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Nebraska school aid changes would shift burden to state, save $715 million in property taxes
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Nebraska school aid changes would shift burden to state, save $715 million in property taxes

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Take a look at the number of Nebraska students enrolled in home-school for the 2021-22 school year and how it compares to previous years.

A trio of Nebraska education leaders unveiled a plan Thursday aimed at revamping the state's school aid formula and saving property taxpayers $715 million a year.

The plan would require an infusion of about the same amount in state dollars, amounting to a 68% boost in state support for K-12 education. For the current year, it would have meant $1.762 billion for state school aid instead of the $1.047 billion currently budgeted.

Sen. Lynne Walz of Fremont, who chairs the Legislature's Education Committee, announced at a news conference that she would introduce the proposal as a bill during the upcoming legislative session.

Lynne Walz mug (copy) (copy)

Walz

She described the idea as "not just a school funding plan," but also a local economic development plan. Money saved by property owners would be available to boost communities. 

"We recognize that education is the cornerstone to economic development and a strong workforce," Walz said. "Education is a priority for every Nebraskan. We need to be responsive and assure that the funding and resources are available not only today but well into the future."

She worked with Columbus Public Schools Superintendent Troy Loeffelholz and the district's finance director, Chip Kay, to develop the proposal. The three have spent the last four months talking with school officials, education groups and lawmakers to refine the proposal and build support.

But Walz acknowledged that Education Committee members have not signed off on the plan so far. Other key groups are still studying the issue, including the Greater Nebraska Schools Association, which represents the state's largest school districts.

The plan will likely be among several property tax relief proposals introduced in the legislative session, which starts Jan. 5. School property taxes account for almost 60% of the total property tax bill statewide, and lawmakers have historically sought to boost state aid to schools as a way to ease property taxes.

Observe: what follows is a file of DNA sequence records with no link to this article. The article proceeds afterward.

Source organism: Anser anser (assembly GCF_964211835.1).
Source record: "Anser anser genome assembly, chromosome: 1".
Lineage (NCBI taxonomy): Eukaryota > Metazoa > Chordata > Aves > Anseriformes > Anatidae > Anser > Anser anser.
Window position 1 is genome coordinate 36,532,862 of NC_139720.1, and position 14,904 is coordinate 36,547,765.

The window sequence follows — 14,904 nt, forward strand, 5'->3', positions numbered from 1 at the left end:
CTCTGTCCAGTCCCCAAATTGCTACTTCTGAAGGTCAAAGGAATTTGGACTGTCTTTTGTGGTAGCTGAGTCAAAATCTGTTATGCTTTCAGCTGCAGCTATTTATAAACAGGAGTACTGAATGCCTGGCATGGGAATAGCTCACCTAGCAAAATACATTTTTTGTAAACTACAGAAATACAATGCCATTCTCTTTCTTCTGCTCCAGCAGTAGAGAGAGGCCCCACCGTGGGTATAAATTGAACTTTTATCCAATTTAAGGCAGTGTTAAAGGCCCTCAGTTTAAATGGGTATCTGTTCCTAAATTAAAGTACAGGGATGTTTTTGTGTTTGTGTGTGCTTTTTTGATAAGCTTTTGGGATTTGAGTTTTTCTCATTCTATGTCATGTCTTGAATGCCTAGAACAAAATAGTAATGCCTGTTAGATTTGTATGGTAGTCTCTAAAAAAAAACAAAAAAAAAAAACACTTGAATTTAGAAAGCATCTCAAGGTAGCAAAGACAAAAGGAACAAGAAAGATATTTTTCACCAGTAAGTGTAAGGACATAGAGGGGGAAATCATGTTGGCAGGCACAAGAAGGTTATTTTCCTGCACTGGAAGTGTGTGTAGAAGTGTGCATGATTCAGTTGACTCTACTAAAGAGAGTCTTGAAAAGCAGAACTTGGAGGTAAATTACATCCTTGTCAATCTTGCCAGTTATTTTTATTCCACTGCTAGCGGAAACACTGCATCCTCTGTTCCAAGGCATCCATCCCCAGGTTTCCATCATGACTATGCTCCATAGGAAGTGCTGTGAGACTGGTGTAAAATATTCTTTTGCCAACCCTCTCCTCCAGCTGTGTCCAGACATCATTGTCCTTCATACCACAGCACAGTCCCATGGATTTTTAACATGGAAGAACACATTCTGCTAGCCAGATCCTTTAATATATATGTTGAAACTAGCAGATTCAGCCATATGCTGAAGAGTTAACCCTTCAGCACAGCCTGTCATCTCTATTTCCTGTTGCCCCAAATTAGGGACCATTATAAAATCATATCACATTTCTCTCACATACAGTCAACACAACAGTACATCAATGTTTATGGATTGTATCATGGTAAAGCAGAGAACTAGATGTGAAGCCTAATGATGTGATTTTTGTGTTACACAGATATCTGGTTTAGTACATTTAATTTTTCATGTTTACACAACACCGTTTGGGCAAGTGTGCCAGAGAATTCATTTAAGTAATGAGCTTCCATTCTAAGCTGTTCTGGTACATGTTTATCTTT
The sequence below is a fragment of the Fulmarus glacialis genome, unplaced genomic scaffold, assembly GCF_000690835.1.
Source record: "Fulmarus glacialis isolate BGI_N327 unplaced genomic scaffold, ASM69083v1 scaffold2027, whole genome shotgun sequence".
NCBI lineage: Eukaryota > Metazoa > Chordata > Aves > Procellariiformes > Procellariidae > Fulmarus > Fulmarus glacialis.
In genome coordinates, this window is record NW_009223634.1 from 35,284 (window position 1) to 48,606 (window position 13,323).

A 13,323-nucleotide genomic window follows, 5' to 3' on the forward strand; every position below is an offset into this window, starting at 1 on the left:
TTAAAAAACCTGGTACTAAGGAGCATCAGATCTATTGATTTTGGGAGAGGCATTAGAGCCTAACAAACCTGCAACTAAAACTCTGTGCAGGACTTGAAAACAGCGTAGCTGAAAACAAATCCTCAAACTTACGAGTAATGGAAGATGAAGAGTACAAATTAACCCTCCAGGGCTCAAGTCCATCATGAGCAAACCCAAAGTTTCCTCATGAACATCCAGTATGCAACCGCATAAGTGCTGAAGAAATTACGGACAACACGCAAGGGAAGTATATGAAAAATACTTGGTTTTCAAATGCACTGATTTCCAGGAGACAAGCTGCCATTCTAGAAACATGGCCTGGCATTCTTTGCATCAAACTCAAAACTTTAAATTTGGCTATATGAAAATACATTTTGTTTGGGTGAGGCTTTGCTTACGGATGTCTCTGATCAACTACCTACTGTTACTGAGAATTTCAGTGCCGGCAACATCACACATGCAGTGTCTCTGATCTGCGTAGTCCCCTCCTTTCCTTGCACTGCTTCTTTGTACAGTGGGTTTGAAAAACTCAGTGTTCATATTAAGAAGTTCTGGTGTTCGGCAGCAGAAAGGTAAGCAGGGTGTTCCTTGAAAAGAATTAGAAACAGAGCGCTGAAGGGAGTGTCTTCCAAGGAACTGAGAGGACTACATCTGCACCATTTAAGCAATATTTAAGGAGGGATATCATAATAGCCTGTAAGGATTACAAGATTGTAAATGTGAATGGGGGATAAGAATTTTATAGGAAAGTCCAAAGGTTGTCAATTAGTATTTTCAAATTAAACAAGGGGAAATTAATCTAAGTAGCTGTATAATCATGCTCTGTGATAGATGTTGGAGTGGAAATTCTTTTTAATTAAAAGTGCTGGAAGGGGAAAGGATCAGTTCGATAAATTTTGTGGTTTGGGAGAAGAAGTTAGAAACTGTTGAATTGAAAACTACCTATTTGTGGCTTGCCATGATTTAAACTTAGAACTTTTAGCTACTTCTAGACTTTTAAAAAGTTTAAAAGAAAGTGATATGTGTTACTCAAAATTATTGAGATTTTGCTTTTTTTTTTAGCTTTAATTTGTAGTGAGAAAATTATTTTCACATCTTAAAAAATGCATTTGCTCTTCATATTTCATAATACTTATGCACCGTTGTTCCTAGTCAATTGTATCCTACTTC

But in recent years, lawmakers have opted for property tax credit programs that provide money directly to property owners to offset their tax bills. The state will provide close to $1 billion for those programs in the coming year.

Under Walz's proposal, all school districts would receive a certain amount of money for each student, called education stabilization base aid. The per-student payments would equal the amount of revenue from a 1-cent sales tax, divided by the number of students statewide. If the plan had been in place this year, total base aid would have been $352 million, and per-student payments would have been almost $1,100. 

The current version of the plan does not call for changing the sales tax. Kay said it would be up to lawmakers to decide where to get money for the base aid, as well as the second key part of the plan.

"The reality is, for property tax relief, we've got to find other funding sources," he said, adding that savings could be found in a lot of places across state government.

The second part of the plan would boost the share of income tax revenue going to school districts. Nebraska's first school-aid formula called for returning to schools 20% of the income taxes paid by district residents. Over time, that percentage has been whittled down. Districts now receive 2.23% of resident income tax revenue.

The new plan would again return 20% of resident income taxes. For the current year, that would mean a $403 million shift from state coffers to school districts, Kay said. 

The plan would cap property tax levies at 95 cents, down from $1.05. It would also reduce the amount of funding that schools would be expected to collect from property taxes.

Reducing those expectations means that more schools would qualify for state equalization aid, which is intended to fill in the gap between what schools need to educate students and the amount of money they receive from property taxes and other sources. Currently, 87 of the state's 244 school districts qualify for equalization aid. Under the new plan, 148 districts would have qualified this year.

"In my mind, it's a simpler funding formula than what we have today," Loeffelholz said. "The proposed model has an estimated 50/50 split between local property tax and state funding as a total of funding for the entire state."

Kay said his calculations show that the new plan would result in increased state funding for 238 districts. The remaining six, all smaller, rural districts, would be protected by a "hold harmless" provision for the first year or two. 

But he acknowledged that the plan has no new lids or other mechanisms to force school districts to reduce property taxes by the same amount that their aid increases. He said it would be up to lawmakers to add that type of provision.

Gov. Pete Ricketts has called for a cap on school spending growth as a means to control property taxes.

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